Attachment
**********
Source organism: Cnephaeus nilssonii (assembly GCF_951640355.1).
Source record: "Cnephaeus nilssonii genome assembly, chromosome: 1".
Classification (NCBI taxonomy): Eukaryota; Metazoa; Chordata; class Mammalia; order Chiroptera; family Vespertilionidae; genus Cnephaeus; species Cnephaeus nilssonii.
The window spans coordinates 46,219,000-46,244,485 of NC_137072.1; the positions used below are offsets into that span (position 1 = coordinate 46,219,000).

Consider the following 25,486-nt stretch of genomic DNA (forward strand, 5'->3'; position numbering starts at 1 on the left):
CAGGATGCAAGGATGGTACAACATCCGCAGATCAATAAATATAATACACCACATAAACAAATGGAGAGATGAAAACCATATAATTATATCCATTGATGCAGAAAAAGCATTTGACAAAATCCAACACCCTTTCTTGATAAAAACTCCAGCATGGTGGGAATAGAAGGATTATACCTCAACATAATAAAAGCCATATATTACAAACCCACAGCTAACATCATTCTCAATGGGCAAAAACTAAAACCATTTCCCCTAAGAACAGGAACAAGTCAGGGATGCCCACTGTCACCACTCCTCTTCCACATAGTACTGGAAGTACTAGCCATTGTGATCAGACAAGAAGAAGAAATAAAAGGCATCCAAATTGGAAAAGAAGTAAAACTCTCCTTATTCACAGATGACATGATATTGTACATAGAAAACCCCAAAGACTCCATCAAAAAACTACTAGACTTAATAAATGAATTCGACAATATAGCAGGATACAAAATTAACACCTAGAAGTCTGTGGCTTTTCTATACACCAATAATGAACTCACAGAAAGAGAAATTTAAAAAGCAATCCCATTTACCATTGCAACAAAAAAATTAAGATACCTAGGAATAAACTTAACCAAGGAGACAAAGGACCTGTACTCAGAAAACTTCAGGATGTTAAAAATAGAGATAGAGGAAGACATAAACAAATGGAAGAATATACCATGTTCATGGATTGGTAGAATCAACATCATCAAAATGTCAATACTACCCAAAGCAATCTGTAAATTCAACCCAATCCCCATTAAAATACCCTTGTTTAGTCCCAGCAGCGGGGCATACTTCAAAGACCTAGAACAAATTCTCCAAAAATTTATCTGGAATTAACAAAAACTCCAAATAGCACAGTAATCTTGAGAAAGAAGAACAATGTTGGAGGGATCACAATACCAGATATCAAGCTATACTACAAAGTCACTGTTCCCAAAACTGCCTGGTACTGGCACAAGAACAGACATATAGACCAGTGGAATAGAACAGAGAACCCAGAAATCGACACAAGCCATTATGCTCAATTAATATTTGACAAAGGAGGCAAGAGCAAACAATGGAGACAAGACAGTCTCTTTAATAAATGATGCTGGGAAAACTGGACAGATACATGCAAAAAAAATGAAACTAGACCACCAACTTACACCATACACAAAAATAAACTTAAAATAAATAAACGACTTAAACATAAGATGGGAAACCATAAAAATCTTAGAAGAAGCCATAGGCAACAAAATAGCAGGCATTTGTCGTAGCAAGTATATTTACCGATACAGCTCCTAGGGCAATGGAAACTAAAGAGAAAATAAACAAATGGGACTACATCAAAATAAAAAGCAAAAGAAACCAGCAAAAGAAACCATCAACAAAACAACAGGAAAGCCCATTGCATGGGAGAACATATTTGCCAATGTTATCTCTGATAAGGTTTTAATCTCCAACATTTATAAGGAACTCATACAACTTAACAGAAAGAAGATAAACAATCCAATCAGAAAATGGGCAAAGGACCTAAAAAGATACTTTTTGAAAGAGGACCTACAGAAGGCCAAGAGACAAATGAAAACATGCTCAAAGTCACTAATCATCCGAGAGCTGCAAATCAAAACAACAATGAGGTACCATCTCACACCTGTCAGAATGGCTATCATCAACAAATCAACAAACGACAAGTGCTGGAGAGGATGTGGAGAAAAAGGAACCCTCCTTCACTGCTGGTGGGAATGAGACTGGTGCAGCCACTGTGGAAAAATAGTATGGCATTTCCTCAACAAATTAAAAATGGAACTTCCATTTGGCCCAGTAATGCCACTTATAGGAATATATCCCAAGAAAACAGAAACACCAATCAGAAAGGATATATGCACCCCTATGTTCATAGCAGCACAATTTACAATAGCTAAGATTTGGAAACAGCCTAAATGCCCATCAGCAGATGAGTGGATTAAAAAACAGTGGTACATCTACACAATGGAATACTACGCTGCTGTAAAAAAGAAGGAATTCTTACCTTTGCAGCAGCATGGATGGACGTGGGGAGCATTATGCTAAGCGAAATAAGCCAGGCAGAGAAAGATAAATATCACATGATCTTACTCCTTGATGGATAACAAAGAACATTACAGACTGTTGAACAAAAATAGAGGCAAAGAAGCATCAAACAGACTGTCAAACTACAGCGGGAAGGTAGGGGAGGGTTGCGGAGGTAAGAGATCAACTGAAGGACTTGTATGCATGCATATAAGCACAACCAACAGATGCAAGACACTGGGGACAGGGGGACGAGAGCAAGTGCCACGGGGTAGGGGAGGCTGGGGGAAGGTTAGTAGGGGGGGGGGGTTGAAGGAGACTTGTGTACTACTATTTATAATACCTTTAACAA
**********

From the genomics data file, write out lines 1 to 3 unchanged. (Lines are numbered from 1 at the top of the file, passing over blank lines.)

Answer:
Source organism: Cnephaeus nilssonii (assembly GCF_951640355.1).
Source record: "Cnephaeus nilssonii genome assembly, chromosome: 1".
Classification (NCBI taxonomy): Eukaryota; Metazoa; Chordata; class Mammalia; order Chiroptera; family Vespertilionidae; genus Cnephaeus; species Cnephaeus nilssonii.